In September 2000 I was a 33 year old mom to 3 young boys. My grandma, pictured here with my mom, died after 2 weeks of an acute illness. She was the woman who knew me best; the person who prayed for me every day without fail. My heart was shattered. Exactly a month later my mom had a stroke that disabled her so severely we moved her 400 miles away from her home because she could no longer live alone. I found myself in what is called the “Sandwich Generation” (definition: a generation of people, typically in their thirties or forties, responsible for bringing up their own children, while caring for their aging parents.)
Prior to this, my mom and I had done the difficult work of fixing our broken relationship. She went through her own faith journey and submitted her life to Christ on a Walk to Emmaus in 1997. I had wrestled with God over my issues of unforgiveness and we slowly began to move beyond our past towards a sweeter future.
We had 3 great years together, free of strain and conflict, before the stroke resulted in Jacquin and I taking care of her. When the shock of her brain injury and grandma’s death wore off, and the reality of the personal cost to our family set in, I was left with a lot of anger, frustration and resentment. Once again, we were taking care of mom, only this time without my grandma’s support. Her behavior and personality changed, making it difficult to have a mother/daughter relationship. I convinced myself she was making a withdrawal in the “emotional love bank” that she really hadn’t deposited very much into. The dusty memories of taking care of a drunken mother returned and with those memories came a flood of negative emotions.
One exhausting night, as I held my sleeping baby, God began to break through my grief, heartache, selfishness and judgement. I had been telling Him how I didn’t remember my mom loving me the way I loved the baby I was holding. I told him how I knew my grandma had really loved me selflessly, and that if it was her I was being asked to care for I’d be delighted to do it. “But my mom? Her? Really Lord? How can I possibly do this? I’d rather be caring for grandma!” How could He ask me to take care of the woman who I felt I was an inconvenience to most of my childhood?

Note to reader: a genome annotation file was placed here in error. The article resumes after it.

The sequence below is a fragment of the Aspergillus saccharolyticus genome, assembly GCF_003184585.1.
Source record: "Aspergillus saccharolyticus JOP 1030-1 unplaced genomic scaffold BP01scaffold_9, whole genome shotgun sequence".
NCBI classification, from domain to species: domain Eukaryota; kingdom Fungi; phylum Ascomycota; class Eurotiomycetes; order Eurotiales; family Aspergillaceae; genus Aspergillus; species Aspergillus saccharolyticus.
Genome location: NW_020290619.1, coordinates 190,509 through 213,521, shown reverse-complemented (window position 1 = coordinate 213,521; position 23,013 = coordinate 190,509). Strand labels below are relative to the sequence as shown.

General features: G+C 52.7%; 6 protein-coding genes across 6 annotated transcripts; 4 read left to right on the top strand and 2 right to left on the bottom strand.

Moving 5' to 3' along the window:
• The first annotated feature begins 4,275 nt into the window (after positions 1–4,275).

What I write here is the heart conversation He and I had that night. It was not an audible conversation, it was a rush of knowledge and emotion that the Holy Spirit planted into my heart. I’m attaching conversational words to it, so you can get a picture of what it was about:
Do you see this baby you’re holding? Imagine this baby someday being an adult who is frail and can’t take care of himself anymore. And imagine that you don’t get to be the one who will be here to take care of him when he needs it most, left to rely on someone else for everything. How would you want him to be treated? What kind of compassion do you hope your elderly son will get from their own child when you’re not here to love them? You don’t feel like your mom made the amount of love deposits for the kind of withdrawal that’s required today. You’re telling me her love bank is overdrawn. But her mother, your beloved grandma, made more than enough deposits to cover
that. So, instead of you taking care of your mom, I’m asking you to do your best to take care of your grandma’s baby, the one she’s not here to take care of herself.
God knew what would work for me to get the message. It was gentle, but direct. On the heels of her death, I could relate to having an opportunity to make my grandma proud and do one more thing for her. I would like to say that after this moment of exhortation from God I was the perfect daughter to a disabled mom, but that’s far from my truth. I can’t even say “I did the best I could”. I can say things improved with my shift of focus.